OTR: In that same vein, you are doing amazing work with your Diva Dolls creation. Please tell the readers about this project.
Justice: THE DIVA DOLLS is an event usually once a month or once every two months. I came up with this when I’d get over 50 emails a week all from girls who said "Gee I really want to work with you " so what I did was to drop my price making it very doable for any girl who wants to get shots from me. It’s $350 and includes hair and makeup and 5 retouched images and I have corsets and clothing and shoes and locations. So for that price you get all of this stuff and amazing photos that you now own and can use at will. Tons of the DIVA DOLLS end up getting published and in my yearly calendar and lots of places. 3 have gotten cover shots both here and in Europe and one girl that had never ever modeled before got the MOTORGIRLS calendar cover . It’s a great opportunity for anyone who wants to be a model or just get some great shots of themselves.
OTR: What have been some of the high points of your art so far?
Justice: Well I was just published in Esquire magazine and that’s pretty super. I also have my own bar in Washington DC. I don’t own the bar itself but all of my art is in the bar so it’s my own "art bar" and the bar is called THE TATTOO BAR its on 1413 K ST in Washington DC and they have my art blown up into gigantic proportions and behind light boxes so that’s pretty slammin’ right there. Myself and HR Geiger are the only artists that have their own art bars, so that’s kinda cool. I spoke to Elvira on the phone for an hour the other night and she and I are gearing up to do something pretty rad so I’m pretty stoked with that!! I was the person who took the last photos of Waylon Jennings and shooting him was pretty sweet, we bonded. Speaking to George Hurrell when I called him on the phone, yeah there’s been a few great moments to be sure.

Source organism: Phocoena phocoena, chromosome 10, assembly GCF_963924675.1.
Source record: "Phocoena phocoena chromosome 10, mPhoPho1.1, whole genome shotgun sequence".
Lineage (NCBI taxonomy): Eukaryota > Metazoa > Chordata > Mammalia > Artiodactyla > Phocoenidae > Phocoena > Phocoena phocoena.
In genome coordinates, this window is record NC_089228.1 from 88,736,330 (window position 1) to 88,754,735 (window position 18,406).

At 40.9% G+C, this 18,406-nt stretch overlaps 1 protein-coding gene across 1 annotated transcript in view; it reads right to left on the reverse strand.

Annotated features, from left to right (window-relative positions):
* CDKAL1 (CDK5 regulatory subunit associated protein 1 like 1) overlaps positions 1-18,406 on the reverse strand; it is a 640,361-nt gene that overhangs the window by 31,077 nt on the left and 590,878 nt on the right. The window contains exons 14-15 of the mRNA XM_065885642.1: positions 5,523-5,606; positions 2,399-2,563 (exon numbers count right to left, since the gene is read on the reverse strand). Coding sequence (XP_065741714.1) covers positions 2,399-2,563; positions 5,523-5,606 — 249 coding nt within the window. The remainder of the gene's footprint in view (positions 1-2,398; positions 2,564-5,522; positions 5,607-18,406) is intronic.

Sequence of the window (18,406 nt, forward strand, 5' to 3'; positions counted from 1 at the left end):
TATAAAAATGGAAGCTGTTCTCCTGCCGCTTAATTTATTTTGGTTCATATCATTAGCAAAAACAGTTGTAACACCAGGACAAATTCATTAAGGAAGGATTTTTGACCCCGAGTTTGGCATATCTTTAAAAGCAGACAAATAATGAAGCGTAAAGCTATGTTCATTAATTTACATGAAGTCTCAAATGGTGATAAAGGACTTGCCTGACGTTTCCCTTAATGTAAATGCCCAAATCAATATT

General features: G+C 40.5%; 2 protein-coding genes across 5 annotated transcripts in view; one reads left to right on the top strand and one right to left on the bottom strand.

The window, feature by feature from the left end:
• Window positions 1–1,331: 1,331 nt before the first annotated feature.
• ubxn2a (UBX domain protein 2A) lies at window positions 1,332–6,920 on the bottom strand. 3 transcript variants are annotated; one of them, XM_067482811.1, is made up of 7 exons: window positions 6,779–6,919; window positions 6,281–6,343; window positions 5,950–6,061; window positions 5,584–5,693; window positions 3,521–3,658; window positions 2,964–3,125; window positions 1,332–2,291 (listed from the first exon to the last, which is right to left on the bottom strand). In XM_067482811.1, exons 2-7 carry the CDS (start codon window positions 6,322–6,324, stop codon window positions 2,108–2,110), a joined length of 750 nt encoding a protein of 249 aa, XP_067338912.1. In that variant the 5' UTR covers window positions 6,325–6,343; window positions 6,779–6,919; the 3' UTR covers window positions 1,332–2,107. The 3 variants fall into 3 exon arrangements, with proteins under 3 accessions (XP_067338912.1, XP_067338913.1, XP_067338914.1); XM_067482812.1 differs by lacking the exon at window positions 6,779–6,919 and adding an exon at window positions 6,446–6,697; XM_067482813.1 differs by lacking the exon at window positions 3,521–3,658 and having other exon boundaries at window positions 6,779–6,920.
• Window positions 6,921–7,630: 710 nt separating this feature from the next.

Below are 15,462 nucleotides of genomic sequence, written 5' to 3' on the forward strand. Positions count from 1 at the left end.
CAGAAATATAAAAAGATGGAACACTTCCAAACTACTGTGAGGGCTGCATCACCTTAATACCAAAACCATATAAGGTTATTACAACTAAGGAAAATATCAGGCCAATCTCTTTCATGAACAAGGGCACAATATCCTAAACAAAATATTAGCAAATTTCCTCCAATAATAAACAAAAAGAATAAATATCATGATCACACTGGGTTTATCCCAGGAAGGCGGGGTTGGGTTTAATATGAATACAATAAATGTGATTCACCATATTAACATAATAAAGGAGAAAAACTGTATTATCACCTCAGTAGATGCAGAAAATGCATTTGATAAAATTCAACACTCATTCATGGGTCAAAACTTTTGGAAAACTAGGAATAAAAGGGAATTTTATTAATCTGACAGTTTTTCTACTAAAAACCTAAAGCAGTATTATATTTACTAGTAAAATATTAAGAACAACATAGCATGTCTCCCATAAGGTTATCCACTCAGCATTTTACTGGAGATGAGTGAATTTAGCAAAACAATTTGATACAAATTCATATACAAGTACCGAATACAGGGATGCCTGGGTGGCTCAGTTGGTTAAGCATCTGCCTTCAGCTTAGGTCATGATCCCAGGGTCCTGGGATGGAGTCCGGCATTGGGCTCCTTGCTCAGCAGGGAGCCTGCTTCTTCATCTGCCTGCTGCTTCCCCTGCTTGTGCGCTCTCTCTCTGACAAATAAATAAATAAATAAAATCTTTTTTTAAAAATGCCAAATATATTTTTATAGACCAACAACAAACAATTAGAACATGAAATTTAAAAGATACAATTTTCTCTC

OTR: When you do an exhibit, you don’t fuck around. It is an event. Tell our readers about some of your most memorable exhibits, or what they can expect from them.
Justice: Well my last 4 events have all gotten closed down by the cops. People apparently know that I don’t fuck around and that it will be an event yes, I guess the word is out!!! One of the last events, a show called TOYS KILL was closed down by the cops and the gallery owner was ticketed due to overcapacity. The show itself was super we had burlesque dancers, (Victoria Vengeance, Natalie Minx, and the Fearleaders) we had free vodka, free goodie bags, a DJ, damn it was just a slammin show. One show I had a while back had the belly dancer to the King of Siam dancing to NIN songs so I always have something else going on with the art, not just art, you know! At that same show I had a photo of a pair of fishnetted legs blown up like 12 feet high and you entered the art show by walking through these gorgeous legs. But yeah , its never just an art show there’s always lots of other stuff going on. One show in downtown LA I had with crime writer John Gilmore and the show was called SHARP EDGES so all of the art was stuck to the wall of the show with these gnarly knives. People loved it!!!
OTR: One thing that I love is when artists make affordable versions of their work for the everyday guy and gal. I know you do this. How can people, who want to own Justice Howard photographs, buy these?